@asanso reported that a user could use an unverified email when creating a commit with the web-editor on GitHub.com. Commits made via web edits on GitHub.com are signed using GitHub’s key. This resulted in GitHub.com signing a commit with its key for an arbitrary, unverified, email address. We addressed this issue by validating the author’s selected email had been verified before allowing them to use it to commit via GitHub.com’s web edit flow.
@asanso identified an interesting attack against the download endpoints for our 2FA and SAML recovery codes. We make these recovery codes accessible for download as plaintext and set the content-type of these responses as
text/plain. We also set the
In the case of a browser that does not support the
valueOf function for the corresponding variable.
While this vulnerability is mitigated in most browsers by the
nosniff header and would require a significant amount of effort to brute-force, we still made changes to fix this issue. We modified the affected recovery code endpoints to only respond to POST requests instead of GET requests. With this change, the plaintext reponses can only be trigged with a valid CSRF token, preventing them from being sourced cross-origin. This issue has been fixed in GitHub Enterprise 2.9.4, 2.8.12, and 2.7.16.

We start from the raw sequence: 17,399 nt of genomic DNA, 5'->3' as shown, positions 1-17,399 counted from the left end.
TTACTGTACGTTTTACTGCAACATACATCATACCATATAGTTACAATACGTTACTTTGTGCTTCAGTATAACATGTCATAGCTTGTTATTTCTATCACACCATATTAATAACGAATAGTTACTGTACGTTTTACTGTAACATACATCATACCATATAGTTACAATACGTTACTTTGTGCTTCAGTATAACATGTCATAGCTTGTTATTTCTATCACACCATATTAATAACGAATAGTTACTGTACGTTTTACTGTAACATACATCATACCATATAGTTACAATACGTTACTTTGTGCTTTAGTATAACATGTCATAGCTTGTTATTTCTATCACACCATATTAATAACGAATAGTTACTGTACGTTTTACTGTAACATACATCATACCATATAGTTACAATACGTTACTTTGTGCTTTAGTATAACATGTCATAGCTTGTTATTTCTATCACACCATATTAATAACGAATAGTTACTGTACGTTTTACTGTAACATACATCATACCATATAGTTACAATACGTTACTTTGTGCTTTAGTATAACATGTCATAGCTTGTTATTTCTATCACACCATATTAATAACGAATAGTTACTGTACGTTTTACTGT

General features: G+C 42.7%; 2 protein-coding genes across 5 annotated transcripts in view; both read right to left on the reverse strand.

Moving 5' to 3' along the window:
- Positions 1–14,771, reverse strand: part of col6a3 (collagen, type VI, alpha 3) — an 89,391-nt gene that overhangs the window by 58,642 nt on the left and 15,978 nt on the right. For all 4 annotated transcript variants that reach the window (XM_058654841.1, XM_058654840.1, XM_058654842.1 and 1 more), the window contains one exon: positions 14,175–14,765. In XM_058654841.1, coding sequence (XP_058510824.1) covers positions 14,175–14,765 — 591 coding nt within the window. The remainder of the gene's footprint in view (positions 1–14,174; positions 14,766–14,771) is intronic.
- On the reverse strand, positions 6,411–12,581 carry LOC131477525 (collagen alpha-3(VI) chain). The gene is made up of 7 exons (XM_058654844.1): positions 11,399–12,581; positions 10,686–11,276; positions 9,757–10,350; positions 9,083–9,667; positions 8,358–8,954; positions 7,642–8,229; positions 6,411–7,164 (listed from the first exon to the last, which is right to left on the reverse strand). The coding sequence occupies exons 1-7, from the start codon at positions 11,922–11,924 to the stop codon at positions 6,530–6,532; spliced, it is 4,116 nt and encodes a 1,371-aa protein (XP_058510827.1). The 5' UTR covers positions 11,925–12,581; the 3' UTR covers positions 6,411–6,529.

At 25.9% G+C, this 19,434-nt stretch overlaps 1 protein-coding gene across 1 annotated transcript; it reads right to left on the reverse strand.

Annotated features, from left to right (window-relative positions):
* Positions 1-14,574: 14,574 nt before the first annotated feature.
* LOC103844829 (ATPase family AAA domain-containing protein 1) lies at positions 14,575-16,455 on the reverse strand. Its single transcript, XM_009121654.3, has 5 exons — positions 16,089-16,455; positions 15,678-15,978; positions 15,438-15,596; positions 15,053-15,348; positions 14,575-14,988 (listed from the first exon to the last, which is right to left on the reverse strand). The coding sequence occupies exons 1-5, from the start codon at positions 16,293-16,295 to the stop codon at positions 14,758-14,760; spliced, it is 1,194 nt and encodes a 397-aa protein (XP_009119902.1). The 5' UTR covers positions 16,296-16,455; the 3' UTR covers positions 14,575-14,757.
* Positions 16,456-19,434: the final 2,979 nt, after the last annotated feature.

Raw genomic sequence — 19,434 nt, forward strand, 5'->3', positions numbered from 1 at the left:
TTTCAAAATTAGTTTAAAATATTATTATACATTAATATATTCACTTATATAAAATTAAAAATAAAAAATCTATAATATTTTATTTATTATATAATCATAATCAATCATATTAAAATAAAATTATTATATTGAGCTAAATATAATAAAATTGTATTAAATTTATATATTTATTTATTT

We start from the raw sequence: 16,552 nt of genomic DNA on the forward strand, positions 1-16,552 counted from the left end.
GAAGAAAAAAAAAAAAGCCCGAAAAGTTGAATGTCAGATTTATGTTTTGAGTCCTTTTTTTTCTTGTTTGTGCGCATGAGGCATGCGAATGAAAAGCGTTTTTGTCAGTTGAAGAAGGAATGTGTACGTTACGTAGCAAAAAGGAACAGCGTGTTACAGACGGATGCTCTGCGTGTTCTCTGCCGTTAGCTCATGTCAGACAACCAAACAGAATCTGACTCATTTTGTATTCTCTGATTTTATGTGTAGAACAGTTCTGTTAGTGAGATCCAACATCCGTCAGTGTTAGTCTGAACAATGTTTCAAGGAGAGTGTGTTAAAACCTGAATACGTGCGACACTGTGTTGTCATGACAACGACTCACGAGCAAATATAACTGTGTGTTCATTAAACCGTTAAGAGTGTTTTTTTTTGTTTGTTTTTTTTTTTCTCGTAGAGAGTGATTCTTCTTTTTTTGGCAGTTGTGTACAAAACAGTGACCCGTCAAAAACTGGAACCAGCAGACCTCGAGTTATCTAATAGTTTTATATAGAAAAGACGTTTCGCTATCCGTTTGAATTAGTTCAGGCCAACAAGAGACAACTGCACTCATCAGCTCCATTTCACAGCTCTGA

@asanso reported a vulnerability where a previously authorized OAuth application could have the scopes associated with its OAuth token removed via CSRF. Before an OAuth application has been authorized, a user is required to confirm the scopes that the OAuth application is requesting. Once authorized, future OAuth flows that contain the same requested scopes are automatically validated and the user is redirected to the OAuth application. If an OAuth application requests additional scopes, the user is required to authorize those as well.
@asanso observed that initiating an OAuth flow requesting fewer scopes did not require the user to authorize the removal of these scopes. As a result, an attacker could CSRF the OAuth flow for an authenticated user and silently remove scopes from the OAuth token associated with a previously authorized application. This could break functionality if the OAuth application relies on the scopes that were removed. We addressed this issue by requiring users to confirm any change in scopes for an authorized OAuth application.